On 27 December 2016, the Liberian legislature enacted a new version of Chapter 8 of the Liberian Commercial Code, entitled the Insolvency and Restructuring Act.

The new Act was intended to improve the availability of financing, and market conditions for businesses, by introducing a new insolvency regime with specific and tranparent procedures, and a balanced and comprehensive outlook. The key purposes of the 2016 Act are set out in §8.3.

The Act provides for two regimes: administration and liquidation. Administration appears to be the primary regime for dealing with an inability to pay debts. Liquidation is available only where reorganisation of the business is not feasible, or the debtor voluntarily seeks liquidation: §8.50.

The conditions for insolvency seem to be broadly similar to those at English law. A debtor is deemed to be insolvent if his debts exceed his assets at current valuation, or if he is unable to pay his debts as they fall due: §8.11.

Upon insolvency, the court will appoint an Administrator, who will have powers and duties as set out in §8.17. There does not seem to be a distinct office of Liquidator. The Administrator handles liquidations as well as administrations: §8.51.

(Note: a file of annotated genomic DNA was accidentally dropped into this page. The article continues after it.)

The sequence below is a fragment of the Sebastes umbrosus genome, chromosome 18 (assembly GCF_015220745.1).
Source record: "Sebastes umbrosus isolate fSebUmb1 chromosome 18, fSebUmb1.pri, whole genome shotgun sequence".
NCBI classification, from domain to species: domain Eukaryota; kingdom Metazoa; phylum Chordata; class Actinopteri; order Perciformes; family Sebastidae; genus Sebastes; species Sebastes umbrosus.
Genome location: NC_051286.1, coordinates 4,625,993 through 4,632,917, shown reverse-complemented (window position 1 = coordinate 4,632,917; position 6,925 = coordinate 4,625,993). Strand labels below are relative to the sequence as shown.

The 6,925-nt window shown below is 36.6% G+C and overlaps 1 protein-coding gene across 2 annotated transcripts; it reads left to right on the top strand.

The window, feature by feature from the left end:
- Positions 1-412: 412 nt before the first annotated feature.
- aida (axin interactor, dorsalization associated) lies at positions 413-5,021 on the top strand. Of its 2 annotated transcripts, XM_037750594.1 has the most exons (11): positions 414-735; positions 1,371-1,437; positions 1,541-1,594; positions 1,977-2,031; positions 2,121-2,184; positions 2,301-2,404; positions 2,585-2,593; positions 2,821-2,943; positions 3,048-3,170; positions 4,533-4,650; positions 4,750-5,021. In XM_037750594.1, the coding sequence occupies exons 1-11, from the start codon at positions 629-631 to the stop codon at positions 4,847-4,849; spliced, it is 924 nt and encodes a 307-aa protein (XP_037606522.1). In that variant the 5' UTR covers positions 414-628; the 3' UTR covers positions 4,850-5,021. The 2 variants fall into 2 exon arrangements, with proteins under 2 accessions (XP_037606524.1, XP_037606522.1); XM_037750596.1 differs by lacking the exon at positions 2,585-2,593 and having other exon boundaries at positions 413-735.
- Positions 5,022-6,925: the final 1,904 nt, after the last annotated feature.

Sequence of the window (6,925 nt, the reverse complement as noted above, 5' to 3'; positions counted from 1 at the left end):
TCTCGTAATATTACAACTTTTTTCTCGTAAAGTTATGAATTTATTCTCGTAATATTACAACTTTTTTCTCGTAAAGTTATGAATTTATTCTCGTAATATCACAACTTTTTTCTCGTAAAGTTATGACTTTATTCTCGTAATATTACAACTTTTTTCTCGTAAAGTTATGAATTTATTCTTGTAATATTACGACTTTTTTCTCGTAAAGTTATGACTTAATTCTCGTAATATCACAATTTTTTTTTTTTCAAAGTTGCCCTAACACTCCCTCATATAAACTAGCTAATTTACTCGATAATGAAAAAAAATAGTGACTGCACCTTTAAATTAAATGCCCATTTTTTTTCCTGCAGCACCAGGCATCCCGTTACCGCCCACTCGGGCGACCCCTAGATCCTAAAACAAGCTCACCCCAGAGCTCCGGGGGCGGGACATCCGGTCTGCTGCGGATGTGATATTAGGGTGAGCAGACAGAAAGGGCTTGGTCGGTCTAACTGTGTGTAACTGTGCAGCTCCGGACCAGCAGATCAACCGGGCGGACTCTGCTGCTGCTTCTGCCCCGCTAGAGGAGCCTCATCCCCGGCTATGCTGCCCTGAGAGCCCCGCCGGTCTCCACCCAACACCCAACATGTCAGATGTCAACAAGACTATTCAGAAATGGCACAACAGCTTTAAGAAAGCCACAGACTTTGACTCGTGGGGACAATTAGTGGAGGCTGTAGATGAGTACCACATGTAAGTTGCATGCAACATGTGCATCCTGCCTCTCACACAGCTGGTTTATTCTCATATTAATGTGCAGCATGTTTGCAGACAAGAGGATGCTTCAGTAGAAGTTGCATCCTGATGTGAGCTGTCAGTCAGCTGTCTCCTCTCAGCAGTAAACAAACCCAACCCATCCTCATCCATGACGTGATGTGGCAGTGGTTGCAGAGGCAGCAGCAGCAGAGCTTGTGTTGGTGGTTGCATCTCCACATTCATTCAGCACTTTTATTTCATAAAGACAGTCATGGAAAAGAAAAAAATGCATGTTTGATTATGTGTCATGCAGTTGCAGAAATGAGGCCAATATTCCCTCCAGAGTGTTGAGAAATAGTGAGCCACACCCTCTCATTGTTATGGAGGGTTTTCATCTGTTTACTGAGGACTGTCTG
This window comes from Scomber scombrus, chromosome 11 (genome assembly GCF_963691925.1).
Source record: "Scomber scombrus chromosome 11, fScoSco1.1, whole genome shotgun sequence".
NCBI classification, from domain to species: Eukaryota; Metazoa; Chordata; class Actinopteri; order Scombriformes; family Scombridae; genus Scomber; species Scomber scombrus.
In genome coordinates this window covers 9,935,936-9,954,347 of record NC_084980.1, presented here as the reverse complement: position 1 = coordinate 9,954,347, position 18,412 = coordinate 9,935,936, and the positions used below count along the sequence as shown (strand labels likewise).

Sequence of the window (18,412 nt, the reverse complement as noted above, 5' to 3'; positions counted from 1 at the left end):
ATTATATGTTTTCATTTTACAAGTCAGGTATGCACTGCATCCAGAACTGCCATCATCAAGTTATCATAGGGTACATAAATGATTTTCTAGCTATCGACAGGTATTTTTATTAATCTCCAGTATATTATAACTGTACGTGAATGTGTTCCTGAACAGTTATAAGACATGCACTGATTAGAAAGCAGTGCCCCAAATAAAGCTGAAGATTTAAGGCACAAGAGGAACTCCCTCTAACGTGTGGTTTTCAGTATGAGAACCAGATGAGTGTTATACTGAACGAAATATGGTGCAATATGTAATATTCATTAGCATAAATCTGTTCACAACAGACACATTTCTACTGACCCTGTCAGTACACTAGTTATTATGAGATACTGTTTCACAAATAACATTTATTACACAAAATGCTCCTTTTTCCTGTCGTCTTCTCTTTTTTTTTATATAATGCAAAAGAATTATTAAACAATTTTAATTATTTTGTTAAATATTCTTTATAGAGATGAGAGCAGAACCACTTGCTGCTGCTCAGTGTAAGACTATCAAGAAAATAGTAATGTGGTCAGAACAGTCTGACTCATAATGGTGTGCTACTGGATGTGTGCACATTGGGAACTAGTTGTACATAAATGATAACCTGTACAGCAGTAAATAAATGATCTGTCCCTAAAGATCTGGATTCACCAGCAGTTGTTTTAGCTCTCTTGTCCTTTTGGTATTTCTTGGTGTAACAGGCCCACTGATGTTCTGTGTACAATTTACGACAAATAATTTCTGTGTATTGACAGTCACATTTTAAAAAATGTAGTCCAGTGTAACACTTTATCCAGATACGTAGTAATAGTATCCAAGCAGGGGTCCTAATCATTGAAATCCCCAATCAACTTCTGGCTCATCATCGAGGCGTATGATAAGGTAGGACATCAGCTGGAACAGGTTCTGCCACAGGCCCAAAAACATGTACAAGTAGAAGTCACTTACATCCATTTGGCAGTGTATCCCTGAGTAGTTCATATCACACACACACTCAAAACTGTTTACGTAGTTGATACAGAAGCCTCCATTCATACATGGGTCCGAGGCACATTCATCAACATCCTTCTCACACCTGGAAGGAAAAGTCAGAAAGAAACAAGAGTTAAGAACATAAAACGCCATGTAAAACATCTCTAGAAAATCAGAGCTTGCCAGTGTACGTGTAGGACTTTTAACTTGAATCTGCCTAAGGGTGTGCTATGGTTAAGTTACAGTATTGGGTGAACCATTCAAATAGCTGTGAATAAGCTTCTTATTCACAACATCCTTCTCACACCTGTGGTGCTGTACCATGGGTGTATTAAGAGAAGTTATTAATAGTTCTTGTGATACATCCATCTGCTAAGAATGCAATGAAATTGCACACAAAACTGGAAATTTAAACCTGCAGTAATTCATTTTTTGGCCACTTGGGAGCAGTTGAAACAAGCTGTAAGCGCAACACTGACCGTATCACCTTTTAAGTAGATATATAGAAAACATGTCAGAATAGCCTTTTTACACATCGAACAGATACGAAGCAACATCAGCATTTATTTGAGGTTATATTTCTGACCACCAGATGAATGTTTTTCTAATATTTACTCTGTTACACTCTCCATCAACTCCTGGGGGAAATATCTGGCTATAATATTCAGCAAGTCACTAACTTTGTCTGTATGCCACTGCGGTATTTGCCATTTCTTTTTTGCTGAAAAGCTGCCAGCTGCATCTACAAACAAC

The 2016 Act provides for a moratorium on legal actions upon the commencement of an insolvency proceeding: §8.27. Legal proceedings and other actions by secured creditors are also stayed for the duration of the insolvency procedure, unless otherwise ordered by the insolvency judge: §8.46.

Additionally, the 2016 Act also provides for rescission of preferences, undervalue transactions, and transactions defrauding creditors: §8.40.

The priority regime under the 2016 Act bears some resemblance to the English order of priority upon insolvency, with secured claims, unpaid employee wages, and administration fees, among other claims, taking priority over unsecured debts : §8.53.

Other notable features of the 2016 Act include:

  • An explicit provision that limited liability is to be maintained in insolvency: §8.49
  • Personal liability for the administrator, in the event of criminal activity, collusion, dishonesty, and gross negligence: ¶8.18

To read the text of the 2016 Act, please click here.

Liberia has enacted a Secured Transaction Law as part of a new Commercial Code (2010).   It establishes a web-based registration system,  together with a PPSA type notice filing system.   The Secured Transaction Law is chapter 5 of the Commercial Code.

The Liberia Collateral Registry, accessible here, was launched in June 2014, with the support of the International Financial Corporation.

Last Checked August 2020

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